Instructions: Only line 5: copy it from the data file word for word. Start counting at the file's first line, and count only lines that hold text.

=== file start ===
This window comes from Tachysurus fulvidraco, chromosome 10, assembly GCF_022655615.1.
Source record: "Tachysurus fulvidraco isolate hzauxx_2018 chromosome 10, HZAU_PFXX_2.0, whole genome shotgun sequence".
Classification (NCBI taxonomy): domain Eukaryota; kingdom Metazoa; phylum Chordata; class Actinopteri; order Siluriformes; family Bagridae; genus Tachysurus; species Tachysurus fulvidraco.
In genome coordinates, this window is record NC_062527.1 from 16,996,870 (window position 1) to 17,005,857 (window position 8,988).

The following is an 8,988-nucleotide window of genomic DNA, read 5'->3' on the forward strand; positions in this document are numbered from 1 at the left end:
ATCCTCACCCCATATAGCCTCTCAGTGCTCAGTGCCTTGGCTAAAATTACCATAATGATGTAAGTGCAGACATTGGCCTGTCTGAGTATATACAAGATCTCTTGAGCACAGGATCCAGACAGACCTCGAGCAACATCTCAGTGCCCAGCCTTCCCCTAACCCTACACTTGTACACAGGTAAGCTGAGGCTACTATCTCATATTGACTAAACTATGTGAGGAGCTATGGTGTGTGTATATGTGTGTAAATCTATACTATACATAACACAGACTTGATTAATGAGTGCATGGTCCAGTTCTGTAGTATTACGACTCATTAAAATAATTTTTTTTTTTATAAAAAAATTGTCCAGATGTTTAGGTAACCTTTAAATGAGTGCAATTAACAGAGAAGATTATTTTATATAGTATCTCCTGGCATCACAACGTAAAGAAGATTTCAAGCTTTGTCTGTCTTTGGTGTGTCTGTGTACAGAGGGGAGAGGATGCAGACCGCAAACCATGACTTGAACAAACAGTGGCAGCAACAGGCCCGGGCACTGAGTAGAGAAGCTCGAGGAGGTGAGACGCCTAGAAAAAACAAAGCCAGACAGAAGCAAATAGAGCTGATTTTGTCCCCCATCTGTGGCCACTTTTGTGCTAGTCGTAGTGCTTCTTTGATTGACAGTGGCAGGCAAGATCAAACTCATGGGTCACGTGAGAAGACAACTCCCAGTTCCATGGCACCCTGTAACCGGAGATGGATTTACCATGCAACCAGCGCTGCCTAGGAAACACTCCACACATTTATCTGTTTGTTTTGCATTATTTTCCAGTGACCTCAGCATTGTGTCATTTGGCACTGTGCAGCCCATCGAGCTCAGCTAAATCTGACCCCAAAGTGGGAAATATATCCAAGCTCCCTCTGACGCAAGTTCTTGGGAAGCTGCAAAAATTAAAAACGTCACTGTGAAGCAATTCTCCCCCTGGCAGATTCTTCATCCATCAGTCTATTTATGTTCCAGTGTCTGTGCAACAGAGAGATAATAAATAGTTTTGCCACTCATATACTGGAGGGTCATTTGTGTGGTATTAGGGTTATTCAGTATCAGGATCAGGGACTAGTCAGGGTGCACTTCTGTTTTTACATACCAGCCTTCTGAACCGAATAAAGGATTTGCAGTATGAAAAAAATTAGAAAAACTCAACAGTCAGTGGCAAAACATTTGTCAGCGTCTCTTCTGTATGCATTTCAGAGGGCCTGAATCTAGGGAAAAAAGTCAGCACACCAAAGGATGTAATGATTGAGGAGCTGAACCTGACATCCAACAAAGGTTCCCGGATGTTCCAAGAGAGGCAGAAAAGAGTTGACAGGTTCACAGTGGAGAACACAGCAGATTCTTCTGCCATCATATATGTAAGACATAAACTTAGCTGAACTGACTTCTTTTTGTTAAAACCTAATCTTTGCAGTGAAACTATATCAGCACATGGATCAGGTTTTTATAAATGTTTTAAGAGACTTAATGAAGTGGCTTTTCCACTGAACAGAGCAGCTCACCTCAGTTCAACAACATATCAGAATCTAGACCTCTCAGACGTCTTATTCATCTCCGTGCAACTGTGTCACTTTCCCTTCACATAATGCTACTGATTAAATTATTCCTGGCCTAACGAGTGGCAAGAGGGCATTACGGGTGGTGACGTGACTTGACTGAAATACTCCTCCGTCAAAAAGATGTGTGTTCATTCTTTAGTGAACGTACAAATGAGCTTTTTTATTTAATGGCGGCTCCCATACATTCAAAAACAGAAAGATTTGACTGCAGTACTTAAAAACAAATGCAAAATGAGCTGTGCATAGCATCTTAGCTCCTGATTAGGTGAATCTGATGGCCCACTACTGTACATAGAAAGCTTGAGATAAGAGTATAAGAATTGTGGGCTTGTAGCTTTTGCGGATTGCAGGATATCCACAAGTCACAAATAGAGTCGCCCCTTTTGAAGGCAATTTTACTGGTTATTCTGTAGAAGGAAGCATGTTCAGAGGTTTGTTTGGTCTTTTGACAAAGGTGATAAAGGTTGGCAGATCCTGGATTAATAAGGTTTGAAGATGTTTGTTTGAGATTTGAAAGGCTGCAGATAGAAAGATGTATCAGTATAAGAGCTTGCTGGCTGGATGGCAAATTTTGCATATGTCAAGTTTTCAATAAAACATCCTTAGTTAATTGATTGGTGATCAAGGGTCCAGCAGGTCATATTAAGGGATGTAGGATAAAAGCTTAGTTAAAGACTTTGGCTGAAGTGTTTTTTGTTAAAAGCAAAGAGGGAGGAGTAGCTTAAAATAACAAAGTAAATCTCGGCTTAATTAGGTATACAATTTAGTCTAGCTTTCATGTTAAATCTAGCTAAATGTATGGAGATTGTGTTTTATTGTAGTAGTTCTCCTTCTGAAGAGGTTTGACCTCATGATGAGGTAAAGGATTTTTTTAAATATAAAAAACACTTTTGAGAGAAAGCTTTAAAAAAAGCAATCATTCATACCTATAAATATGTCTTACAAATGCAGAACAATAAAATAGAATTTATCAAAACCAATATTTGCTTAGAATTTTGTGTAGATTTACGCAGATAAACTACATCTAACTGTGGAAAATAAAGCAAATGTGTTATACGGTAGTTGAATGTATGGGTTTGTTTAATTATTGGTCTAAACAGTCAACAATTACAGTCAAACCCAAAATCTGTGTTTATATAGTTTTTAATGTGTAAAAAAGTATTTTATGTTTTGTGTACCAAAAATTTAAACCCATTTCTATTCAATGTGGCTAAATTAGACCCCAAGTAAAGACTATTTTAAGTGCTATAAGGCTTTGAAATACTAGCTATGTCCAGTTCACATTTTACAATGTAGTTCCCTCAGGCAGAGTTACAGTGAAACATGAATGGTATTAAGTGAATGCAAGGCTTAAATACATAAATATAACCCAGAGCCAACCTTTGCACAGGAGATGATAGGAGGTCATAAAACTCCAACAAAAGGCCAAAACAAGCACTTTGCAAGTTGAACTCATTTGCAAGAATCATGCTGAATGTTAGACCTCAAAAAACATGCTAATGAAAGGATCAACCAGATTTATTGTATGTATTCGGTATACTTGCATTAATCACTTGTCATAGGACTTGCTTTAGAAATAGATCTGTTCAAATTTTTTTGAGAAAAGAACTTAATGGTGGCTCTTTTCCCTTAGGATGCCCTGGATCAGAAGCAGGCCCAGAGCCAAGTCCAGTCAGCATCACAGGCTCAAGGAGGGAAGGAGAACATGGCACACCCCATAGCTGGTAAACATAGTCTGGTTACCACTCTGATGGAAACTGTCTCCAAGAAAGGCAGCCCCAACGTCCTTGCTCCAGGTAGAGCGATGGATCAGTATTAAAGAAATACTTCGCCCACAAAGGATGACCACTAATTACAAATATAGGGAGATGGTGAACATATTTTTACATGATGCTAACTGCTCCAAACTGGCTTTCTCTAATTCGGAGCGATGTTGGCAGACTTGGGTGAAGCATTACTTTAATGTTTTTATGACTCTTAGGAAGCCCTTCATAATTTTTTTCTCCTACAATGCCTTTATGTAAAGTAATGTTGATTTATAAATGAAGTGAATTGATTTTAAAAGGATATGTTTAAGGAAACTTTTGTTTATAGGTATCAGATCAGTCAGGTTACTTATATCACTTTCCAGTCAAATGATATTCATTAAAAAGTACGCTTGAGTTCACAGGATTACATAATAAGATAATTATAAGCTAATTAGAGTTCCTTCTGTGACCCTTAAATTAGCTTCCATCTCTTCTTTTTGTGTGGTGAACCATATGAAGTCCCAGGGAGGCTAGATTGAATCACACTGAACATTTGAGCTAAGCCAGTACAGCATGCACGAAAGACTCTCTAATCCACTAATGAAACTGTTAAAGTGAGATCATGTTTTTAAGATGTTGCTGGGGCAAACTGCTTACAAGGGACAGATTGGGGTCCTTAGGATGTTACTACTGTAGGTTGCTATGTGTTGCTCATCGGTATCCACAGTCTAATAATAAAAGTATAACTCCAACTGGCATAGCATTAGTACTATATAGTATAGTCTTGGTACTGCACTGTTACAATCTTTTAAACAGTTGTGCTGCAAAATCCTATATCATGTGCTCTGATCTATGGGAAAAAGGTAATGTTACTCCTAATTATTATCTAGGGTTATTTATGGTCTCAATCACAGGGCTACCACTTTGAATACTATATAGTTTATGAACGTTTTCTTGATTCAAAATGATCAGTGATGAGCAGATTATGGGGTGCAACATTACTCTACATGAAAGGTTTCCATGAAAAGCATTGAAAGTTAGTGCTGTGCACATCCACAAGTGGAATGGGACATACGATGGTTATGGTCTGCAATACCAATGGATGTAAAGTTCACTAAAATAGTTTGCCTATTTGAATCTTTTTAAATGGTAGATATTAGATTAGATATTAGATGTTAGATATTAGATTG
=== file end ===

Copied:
The following is an 8,988-nucleotide window of genomic DNA, read 5'->3' on the forward strand; positions in this document are numbered from 1 at the left end: